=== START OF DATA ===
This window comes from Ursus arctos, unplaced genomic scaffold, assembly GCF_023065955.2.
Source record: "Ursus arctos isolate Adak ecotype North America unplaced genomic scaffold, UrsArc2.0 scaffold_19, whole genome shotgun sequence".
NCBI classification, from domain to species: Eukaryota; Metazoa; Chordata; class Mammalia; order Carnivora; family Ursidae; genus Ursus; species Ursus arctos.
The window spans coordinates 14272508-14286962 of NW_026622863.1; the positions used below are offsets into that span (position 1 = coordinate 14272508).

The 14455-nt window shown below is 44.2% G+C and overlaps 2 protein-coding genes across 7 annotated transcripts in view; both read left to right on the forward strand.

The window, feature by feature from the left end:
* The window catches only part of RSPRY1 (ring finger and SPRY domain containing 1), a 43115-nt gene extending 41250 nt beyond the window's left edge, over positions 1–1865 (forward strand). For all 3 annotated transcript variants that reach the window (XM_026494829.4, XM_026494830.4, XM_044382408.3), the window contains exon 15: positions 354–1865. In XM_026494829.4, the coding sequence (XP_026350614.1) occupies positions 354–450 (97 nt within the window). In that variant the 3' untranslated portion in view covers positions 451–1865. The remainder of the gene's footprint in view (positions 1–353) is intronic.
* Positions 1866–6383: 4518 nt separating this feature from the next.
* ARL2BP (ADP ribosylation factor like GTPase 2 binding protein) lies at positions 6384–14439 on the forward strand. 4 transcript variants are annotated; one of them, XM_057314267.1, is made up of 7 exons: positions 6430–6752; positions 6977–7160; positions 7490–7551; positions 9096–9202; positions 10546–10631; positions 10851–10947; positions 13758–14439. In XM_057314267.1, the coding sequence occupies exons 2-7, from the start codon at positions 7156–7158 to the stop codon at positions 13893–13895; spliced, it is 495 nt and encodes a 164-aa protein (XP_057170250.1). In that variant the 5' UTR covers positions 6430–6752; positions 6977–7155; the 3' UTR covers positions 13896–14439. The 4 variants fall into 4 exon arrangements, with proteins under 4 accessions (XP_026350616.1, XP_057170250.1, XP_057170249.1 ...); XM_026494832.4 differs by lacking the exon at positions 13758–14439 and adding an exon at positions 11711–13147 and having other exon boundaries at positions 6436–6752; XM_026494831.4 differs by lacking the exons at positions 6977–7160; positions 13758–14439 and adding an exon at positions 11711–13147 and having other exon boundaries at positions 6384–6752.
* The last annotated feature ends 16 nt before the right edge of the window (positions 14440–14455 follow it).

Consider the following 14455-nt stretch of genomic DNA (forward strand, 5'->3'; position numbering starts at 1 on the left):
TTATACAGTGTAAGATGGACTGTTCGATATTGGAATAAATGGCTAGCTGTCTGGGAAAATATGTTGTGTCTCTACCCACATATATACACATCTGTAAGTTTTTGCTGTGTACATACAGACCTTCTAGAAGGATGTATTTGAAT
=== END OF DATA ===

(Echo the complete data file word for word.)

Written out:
This window comes from Ursus arctos, unplaced genomic scaffold, assembly GCF_023065955.2.
Source record: "Ursus arctos isolate Adak ecotype North America unplaced genomic scaffold, UrsArc2.0 scaffold_19, whole genome shotgun sequence".
NCBI classification, from domain to species: Eukaryota; Metazoa; Chordata; class Mammalia; order Carnivora; family Ursidae; genus Ursus; species Ursus arctos.
The window spans coordinates 14272508-14286962 of NW_026622863.1; the positions used below are offsets into that span (position 1 = coordinate 14272508).

The 14455-nt window shown below is 44.2% G+C and overlaps 2 protein-coding genes across 7 annotated transcripts in view; both read left to right on the forward strand.

The window, feature by feature from the left end:
* The window catches only part of RSPRY1 (ring finger and SPRY domain containing 1), a 43115-nt gene extending 41250 nt beyond the window's left edge, over positions 1–1865 (forward strand). For all 3 annotated transcript variants that reach the window (XM_026494829.4, XM_026494830.4, XM_044382408.3), the window contains exon 15: positions 354–1865. In XM_026494829.4, the coding sequence (XP_026350614.1) occupies positions 354–450 (97 nt within the window). In that variant the 3' untranslated portion in view covers positions 451–1865. The remainder of the gene's footprint in view (positions 1–353) is intronic.
* Positions 1866–6383: 4518 nt separating this feature from the next.
* ARL2BP (ADP ribosylation factor like GTPase 2 binding protein) lies at positions 6384–14439 on the forward strand. 4 transcript variants are annotated; one of them, XM_057314267.1, is made up of 7 exons: positions 6430–6752; positions 6977–7160; positions 7490–7551; positions 9096–9202; positions 10546–10631; positions 10851–10947; positions 13758–14439. In XM_057314267.1, the coding sequence occupies exons 2-7, from the start codon at positions 7156–7158 to the stop codon at positions 13893–13895; spliced, it is 495 nt and encodes a 164-aa protein (XP_057170250.1). In that variant the 5' UTR covers positions 6430–6752; positions 6977–7155; the 3' UTR covers positions 13896–14439. The 4 variants fall into 4 exon arrangements, with proteins under 4 accessions (XP_026350616.1, XP_057170250.1, XP_057170249.1 ...); XM_026494832.4 differs by lacking the exon at positions 13758–14439 and adding an exon at positions 11711–13147 and having other exon boundaries at positions 6436–6752; XM_026494831.4 differs by lacking the exons at positions 6977–7160; positions 13758–14439 and adding an exon at positions 11711–13147 and having other exon boundaries at positions 6384–6752.
* The last annotated feature ends 16 nt before the right edge of the window (positions 14440–14455 follow it).

Consider the following 14455-nt stretch of genomic DNA (forward strand, 5'->3'; position numbering starts at 1 on the left):
TTATACAGTGTAAGATGGACTGTTCGATATTGGAATAAATGGCTAGCTGTCTGGGAAAATATGTTGTGTCTCTACCCACATATATACACATCTGTAAGTTTTTGCTGTGTACATACAGACCTTCTAGAAGGATGTATTTGAAT